As icy cold Canadian air settled over the eastern two-thirds of the U.S. bringing snow and bitter cold, NOAA’s GOES-East satellite captured this infrared view of what looks like a frozen blanket over the region.
NOAA’s GOES-East satellite provides visible and infrared images over the eastern U.S. and the Atlantic Ocean from its fixed orbit in space. In an infrared image taken on Nov. 18 at 12:30 UTC (7:30 a.m. EST), the cold air over the eastern and central U.S. appears to look like a blanket of white, but it’s not all snow. Infrared data shows temperature, so although the eastern two-thirds of the U.S. appears to appear is if snow covers the ground, the blanket is in fact cold clouds. However, snow does lie under that blanket in the Upper Midwest, Ohio Valley, and Canada, where it will continue in those areas through Thursday, Nov. 20.
“Dozens of lakes behind dams in the Southeast USA stand out as dark spots in a grey landscape,” said Dennis Chesters of NASA/NOAA’s GOES Project at NASA’s Goddard Space Flight Center in Greenbelt, Md. “That is because we invert the display of infrared emission to make cold cloud tops appear white, frozen land grey, and warm water dark.”
NOAA’s National Weather Service Weather Prediction Center said that the deep low pressure system pushing that polar air over the Eastern U.S. is centered over southeastern Canada. On Tuesday, Nov. 18, freeze and frost warnings stretch from the upper Great Lakes to Florida. Some areas in the Upper Great Lakes are forecast to receive over two feet of snow. Well below average temperatures are forecast to reach the Gulf Coast, with most of the Mid-Atlantic States barely getting above freezing Tuesday and Wednesday. In the Midwest, periods of lake effect snow are forecast to continue south and east of the Great Lakes through Wednesday.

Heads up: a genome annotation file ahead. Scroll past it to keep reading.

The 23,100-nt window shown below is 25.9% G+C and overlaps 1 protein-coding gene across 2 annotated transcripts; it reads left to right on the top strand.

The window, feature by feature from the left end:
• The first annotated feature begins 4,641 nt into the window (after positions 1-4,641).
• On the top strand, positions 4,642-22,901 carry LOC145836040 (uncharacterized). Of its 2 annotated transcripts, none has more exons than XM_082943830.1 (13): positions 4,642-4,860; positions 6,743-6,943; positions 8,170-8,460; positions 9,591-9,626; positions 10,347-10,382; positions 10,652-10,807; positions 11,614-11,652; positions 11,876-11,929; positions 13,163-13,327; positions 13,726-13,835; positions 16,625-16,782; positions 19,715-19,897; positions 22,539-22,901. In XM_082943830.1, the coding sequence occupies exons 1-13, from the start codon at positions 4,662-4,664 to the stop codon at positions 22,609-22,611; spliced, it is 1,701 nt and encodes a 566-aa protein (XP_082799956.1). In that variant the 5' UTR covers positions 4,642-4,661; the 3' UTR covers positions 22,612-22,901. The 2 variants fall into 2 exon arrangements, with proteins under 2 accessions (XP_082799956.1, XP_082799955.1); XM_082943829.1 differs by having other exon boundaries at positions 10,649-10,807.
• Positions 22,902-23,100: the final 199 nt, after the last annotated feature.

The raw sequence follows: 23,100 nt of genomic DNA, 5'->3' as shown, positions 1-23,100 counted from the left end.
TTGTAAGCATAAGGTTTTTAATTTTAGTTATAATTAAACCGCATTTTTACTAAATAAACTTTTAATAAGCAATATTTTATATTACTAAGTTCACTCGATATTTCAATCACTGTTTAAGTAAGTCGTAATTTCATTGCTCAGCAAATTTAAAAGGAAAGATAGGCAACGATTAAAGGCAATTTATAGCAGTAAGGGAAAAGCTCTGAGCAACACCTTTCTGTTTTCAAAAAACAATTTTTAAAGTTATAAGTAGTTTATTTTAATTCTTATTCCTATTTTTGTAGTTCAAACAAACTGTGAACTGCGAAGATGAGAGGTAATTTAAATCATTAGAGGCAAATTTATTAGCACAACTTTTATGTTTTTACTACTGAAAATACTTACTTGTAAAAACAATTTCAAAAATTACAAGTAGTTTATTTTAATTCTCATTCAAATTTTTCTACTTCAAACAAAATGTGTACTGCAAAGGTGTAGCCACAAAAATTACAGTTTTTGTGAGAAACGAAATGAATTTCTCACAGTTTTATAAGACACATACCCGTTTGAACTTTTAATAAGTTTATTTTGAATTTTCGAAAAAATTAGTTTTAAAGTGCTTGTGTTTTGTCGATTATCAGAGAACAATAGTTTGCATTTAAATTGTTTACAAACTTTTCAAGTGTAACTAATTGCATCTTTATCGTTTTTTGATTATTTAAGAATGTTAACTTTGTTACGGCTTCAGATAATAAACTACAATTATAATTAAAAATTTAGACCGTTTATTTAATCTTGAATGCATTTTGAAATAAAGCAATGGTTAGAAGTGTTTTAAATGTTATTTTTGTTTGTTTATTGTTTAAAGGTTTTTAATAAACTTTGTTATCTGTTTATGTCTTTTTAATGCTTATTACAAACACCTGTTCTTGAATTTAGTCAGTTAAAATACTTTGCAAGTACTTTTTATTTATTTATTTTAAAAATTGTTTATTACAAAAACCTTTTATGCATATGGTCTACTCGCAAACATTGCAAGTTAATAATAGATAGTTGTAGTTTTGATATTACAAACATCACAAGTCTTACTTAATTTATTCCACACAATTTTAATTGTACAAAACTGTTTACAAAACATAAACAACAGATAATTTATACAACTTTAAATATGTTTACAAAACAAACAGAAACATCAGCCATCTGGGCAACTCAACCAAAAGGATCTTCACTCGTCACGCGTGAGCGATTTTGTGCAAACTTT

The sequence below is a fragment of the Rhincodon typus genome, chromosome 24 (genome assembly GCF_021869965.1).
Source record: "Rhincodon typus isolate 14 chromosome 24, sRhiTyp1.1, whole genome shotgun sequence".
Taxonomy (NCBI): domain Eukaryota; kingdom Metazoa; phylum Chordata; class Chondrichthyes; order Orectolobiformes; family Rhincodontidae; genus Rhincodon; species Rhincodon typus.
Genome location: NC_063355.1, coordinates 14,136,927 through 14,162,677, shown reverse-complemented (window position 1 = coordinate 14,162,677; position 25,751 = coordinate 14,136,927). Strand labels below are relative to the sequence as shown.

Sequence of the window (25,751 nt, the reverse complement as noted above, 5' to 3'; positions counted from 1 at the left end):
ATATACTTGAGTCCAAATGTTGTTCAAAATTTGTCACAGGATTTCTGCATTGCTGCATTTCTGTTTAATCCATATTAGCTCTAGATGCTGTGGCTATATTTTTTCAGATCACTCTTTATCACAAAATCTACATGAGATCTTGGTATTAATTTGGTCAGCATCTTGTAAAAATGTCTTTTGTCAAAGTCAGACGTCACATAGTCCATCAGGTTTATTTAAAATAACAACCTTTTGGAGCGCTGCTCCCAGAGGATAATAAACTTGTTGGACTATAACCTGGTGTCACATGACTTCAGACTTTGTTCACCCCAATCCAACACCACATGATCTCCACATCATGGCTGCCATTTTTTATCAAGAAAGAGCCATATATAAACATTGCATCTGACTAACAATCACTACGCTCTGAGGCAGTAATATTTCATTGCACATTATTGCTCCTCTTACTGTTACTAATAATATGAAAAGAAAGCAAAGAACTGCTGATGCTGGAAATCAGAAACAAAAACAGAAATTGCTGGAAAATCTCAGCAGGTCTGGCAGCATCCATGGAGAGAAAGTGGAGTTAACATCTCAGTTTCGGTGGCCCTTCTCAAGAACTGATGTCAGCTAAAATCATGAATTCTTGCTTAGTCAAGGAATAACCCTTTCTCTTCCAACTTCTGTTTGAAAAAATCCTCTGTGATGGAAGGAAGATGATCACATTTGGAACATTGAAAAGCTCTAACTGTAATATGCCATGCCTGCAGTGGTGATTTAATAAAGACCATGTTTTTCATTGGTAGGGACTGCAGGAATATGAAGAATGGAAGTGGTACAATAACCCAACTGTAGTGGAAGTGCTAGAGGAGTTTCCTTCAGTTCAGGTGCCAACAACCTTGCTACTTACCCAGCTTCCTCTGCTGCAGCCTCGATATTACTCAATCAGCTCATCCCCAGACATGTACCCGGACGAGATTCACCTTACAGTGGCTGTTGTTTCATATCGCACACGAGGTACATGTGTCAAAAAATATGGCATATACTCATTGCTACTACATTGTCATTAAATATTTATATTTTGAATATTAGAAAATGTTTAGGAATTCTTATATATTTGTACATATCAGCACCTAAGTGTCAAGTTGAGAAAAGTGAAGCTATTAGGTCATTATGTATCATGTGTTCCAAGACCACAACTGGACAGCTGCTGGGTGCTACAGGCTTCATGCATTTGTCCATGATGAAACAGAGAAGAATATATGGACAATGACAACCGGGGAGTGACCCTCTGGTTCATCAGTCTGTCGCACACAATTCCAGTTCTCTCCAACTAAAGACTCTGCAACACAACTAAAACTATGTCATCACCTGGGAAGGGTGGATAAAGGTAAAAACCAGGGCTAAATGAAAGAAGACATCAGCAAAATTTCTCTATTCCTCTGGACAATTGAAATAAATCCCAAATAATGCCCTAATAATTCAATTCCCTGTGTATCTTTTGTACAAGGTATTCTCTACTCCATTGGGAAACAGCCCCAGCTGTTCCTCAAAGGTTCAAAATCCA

This Arctic blast will bring temperatures as much as 20 degrees below average from the Gulf Coast and northward into the Northeast and continue Wednesday and start rising on Thursday.
In Nov. 17 and 18 a storm system brought snow to the Midwest and Great Lakes Region, where it fell in several feet. The forecast for the lee side of the Great Lakes calls for the continuation of snow with totals approaching two feet downwind of the two lakes.
The infrared image from NOAA’s GOES-East or GOES-13 satellite on Nov. 18 at 1200 UTC (7 a.m. EST) was made by NASA/NOAA’s GOES Project.
To create the image, NASA/NOAA’s GOES Project takes the cloud data from NOAA’s GOES-East satellite and overlays it on a true-color image of land and ocean created by data from the Moderate Resolution Imaging Spectroradiometer, or MODIS, instrument that flies aboard NASA’s Aqua and Terra satellites. Together, those data created the entire picture of the storm and show its movement. After the storm system passes, the snow on the ground becomes visible.
GOES satellites provide the kind of continuous monitoring necessary for intensive data analysis. Geostationary describes an orbit in which a satellite is always in the same position with respect to the rotating Earth. This allows GOES to hover continuously over one position on Earth’s surface, appearing stationary. As a result, GOES provide a constant vigil for the atmospheric “triggers” for severe weather conditions such as tornadoes, flash floods, hail storms and hurricanes.